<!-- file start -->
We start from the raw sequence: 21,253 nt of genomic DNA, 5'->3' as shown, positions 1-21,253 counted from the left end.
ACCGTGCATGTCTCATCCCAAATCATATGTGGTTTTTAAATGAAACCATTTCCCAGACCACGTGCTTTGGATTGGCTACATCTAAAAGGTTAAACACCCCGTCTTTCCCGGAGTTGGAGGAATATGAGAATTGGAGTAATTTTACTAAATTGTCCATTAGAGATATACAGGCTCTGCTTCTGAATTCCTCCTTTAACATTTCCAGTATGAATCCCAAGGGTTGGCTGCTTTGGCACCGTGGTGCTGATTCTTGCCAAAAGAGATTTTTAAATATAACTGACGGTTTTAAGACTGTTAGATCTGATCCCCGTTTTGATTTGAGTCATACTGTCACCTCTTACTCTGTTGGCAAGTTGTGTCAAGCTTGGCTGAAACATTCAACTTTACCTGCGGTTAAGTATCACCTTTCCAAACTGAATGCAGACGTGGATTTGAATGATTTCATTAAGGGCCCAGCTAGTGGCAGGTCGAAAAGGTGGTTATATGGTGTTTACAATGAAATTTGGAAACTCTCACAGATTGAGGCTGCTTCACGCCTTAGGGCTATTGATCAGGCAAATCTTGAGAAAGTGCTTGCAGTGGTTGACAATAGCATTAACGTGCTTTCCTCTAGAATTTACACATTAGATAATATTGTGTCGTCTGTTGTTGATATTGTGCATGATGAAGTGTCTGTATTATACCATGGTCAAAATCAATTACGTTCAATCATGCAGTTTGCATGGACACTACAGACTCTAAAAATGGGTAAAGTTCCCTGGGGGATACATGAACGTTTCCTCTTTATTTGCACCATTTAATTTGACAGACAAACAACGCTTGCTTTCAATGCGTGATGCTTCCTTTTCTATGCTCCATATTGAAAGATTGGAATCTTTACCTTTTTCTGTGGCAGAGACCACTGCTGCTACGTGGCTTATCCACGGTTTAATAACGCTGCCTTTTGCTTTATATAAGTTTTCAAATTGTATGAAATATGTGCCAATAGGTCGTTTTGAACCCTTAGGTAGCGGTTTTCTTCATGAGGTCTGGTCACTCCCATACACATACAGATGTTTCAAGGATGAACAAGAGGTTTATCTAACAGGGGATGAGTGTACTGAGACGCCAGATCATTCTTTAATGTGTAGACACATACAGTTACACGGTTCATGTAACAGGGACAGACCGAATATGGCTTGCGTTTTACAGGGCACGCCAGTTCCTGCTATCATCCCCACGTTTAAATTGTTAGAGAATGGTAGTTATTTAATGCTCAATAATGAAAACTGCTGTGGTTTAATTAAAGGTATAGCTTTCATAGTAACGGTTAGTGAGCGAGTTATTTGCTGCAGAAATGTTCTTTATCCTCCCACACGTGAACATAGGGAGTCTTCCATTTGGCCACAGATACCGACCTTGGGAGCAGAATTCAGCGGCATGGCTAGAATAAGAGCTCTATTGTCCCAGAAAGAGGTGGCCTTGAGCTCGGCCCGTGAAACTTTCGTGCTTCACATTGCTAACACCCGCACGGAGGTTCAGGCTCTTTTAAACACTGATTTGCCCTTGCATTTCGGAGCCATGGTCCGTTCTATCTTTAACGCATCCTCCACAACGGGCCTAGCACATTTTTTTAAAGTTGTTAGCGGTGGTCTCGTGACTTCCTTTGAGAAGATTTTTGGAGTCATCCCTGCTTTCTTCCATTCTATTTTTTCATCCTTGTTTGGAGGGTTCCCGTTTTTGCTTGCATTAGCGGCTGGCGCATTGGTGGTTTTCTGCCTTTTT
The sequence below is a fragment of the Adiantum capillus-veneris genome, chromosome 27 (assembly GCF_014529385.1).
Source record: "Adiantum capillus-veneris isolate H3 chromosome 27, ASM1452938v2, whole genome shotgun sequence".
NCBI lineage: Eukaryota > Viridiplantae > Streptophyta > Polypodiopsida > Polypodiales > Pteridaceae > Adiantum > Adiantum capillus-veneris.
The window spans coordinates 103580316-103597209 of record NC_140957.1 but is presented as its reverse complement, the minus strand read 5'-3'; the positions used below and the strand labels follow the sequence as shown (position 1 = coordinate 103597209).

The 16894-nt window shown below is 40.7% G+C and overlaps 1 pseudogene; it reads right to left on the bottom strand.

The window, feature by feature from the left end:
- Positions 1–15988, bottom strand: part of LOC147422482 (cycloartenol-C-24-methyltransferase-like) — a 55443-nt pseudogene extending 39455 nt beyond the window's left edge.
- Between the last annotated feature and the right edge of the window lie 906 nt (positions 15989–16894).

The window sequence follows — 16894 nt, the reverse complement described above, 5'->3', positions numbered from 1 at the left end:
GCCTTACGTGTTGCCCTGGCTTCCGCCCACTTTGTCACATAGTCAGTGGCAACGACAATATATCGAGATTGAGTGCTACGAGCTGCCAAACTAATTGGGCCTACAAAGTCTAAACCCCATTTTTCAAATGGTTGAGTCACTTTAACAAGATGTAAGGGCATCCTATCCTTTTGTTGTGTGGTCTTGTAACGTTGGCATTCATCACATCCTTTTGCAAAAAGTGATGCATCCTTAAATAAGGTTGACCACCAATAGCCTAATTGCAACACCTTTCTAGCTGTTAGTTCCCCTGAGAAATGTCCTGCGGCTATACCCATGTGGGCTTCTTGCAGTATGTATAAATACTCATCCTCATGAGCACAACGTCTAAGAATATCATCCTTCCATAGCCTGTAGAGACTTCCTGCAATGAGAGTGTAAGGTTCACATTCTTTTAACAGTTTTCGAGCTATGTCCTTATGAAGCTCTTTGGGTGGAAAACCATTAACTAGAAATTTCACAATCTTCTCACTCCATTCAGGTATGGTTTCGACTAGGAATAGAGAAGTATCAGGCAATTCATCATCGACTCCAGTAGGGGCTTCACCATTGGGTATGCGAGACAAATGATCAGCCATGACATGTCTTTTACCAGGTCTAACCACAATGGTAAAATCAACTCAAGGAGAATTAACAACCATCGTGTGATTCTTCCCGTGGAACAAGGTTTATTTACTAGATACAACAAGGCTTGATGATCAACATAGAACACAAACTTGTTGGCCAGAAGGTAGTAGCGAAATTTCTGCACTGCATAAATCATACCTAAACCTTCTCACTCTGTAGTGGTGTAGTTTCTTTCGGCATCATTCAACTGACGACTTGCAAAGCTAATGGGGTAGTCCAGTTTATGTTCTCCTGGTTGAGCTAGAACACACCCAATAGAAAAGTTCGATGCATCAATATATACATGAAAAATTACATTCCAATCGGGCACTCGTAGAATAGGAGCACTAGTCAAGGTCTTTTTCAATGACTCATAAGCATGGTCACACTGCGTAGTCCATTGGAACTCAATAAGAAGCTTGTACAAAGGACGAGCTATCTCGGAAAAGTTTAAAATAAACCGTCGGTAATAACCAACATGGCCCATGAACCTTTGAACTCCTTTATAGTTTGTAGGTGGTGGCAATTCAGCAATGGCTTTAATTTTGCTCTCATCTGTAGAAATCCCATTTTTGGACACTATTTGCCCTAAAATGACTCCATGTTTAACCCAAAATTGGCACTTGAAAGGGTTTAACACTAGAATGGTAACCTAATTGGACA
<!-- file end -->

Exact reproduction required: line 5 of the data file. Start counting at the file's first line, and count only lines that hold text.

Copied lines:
NCBI lineage: Eukaryota > Viridiplantae > Streptophyta > Polypodiopsida > Polypodiales > Pteridaceae > Adiantum > Adiantum capillus-veneris.